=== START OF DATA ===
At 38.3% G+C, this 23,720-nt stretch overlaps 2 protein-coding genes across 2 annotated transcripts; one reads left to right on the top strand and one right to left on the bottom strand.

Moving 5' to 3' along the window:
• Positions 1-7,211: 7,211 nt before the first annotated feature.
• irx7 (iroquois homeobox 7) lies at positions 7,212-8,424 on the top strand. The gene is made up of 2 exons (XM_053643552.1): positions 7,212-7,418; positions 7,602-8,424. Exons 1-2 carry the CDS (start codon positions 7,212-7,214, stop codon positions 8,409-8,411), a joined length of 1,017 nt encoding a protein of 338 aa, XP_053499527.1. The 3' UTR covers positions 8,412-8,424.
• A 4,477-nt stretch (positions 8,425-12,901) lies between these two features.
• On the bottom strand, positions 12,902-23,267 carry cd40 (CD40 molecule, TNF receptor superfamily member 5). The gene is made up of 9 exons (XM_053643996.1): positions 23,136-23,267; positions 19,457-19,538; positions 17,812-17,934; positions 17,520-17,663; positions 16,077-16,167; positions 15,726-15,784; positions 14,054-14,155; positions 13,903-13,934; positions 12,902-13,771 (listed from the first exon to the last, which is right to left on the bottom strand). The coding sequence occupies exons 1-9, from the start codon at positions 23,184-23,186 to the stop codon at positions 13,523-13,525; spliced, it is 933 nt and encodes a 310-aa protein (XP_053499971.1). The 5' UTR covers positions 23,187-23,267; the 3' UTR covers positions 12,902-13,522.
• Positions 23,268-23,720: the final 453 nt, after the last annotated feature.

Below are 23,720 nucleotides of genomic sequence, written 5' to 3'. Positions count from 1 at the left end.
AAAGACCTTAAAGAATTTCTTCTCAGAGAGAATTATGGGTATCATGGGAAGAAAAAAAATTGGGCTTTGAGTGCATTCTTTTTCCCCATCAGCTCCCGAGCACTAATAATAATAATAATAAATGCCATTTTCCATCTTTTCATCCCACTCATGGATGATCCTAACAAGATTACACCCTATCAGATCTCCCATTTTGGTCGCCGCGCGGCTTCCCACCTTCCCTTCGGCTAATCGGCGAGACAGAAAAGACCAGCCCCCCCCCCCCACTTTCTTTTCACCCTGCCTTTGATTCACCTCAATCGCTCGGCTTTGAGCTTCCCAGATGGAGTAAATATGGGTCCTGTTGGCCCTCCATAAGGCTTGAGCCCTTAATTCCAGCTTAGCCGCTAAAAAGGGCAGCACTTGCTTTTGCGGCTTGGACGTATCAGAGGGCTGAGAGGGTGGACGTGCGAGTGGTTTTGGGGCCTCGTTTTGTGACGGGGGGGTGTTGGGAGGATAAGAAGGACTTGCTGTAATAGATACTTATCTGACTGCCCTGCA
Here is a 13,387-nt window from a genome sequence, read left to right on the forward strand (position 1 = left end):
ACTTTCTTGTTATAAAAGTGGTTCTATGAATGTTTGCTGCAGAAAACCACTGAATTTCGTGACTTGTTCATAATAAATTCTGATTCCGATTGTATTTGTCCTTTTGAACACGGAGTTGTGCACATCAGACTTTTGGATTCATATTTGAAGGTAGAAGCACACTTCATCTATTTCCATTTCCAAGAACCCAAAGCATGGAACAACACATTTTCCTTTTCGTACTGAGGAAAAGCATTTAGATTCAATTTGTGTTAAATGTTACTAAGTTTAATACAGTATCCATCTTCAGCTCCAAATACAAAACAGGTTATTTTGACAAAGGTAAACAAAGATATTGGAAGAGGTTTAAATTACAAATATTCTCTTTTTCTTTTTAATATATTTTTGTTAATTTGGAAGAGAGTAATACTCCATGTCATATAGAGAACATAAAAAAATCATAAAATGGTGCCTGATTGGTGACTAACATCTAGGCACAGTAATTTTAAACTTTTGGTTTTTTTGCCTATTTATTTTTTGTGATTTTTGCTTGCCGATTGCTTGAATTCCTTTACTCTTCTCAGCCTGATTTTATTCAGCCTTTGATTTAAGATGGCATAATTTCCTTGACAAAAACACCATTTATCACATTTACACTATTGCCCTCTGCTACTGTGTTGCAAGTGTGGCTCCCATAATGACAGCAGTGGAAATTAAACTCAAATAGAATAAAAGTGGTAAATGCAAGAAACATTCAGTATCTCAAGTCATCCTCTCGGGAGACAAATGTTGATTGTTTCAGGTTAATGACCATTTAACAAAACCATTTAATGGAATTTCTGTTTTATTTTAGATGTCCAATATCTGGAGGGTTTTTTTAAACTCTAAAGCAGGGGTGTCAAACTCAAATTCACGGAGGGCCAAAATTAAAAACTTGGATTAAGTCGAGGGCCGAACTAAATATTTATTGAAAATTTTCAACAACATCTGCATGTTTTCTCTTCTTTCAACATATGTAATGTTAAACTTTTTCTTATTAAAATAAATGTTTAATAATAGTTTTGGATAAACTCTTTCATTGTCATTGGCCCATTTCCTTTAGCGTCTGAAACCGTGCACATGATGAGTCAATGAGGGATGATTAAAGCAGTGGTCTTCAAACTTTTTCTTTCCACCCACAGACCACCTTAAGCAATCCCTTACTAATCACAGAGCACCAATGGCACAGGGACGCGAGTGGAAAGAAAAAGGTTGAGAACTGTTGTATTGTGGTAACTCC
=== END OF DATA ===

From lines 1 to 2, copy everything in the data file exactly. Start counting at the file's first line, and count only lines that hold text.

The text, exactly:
At 38.3% G+C, this 23,720-nt stretch overlaps 2 protein-coding genes across 2 annotated transcripts; one reads left to right on the top strand and one right to left on the bottom strand.

Moving 5' to 3' along the window: